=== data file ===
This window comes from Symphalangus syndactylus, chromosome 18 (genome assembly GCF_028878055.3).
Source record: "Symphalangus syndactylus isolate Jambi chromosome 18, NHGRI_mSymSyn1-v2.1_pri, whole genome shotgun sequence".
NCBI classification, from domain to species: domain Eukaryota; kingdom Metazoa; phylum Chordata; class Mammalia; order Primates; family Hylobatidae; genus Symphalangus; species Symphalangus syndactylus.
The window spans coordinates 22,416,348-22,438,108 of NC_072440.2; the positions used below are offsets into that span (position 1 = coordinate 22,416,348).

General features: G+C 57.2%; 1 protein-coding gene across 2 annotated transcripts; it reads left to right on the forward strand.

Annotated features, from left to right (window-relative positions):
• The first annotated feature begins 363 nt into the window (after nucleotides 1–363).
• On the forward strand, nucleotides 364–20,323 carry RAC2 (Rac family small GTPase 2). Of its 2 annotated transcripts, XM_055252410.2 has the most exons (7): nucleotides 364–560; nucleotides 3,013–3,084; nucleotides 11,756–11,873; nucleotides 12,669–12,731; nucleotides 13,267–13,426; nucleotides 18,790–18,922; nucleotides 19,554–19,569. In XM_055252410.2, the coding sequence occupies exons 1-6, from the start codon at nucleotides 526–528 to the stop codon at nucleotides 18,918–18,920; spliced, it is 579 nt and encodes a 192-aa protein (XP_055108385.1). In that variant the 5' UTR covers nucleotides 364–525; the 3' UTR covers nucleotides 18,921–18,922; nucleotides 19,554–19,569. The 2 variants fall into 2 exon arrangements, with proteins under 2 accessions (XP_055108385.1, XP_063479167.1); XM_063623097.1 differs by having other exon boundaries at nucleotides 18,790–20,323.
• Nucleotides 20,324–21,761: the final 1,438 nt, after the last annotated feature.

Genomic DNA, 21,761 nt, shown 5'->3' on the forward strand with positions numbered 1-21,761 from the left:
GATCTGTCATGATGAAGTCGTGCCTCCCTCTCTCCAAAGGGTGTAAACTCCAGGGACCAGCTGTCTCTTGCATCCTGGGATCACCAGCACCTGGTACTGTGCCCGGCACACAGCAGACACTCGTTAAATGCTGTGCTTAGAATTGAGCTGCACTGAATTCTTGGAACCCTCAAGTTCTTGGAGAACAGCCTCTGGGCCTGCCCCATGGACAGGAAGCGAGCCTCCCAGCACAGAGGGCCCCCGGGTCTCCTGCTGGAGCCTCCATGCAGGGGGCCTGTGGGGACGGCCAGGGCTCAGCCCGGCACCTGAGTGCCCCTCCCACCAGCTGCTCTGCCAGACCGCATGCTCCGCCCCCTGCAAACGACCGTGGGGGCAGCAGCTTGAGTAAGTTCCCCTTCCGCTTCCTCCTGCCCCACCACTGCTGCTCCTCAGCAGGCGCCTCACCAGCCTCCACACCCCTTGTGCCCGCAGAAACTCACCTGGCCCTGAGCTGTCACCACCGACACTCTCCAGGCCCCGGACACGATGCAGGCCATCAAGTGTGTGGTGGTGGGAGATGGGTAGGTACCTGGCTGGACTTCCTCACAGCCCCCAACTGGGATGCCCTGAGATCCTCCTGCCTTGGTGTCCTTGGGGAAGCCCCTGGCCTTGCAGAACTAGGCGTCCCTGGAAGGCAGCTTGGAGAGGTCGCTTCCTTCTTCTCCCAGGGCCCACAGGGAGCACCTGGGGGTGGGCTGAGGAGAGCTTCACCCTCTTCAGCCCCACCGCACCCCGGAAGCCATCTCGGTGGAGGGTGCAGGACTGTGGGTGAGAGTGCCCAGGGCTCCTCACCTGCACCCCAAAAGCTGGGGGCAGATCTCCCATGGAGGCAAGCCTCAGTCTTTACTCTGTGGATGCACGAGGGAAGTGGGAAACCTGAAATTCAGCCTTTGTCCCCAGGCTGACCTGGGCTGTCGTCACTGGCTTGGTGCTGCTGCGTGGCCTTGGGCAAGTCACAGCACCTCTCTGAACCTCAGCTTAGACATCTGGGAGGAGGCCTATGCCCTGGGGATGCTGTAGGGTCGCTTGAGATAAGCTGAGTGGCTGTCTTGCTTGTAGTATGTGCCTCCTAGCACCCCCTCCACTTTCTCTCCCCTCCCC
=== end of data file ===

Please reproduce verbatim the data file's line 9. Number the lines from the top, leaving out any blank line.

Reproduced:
• Nucleotides 20,324–21,761: the final 1,438 nt, after the last annotated feature.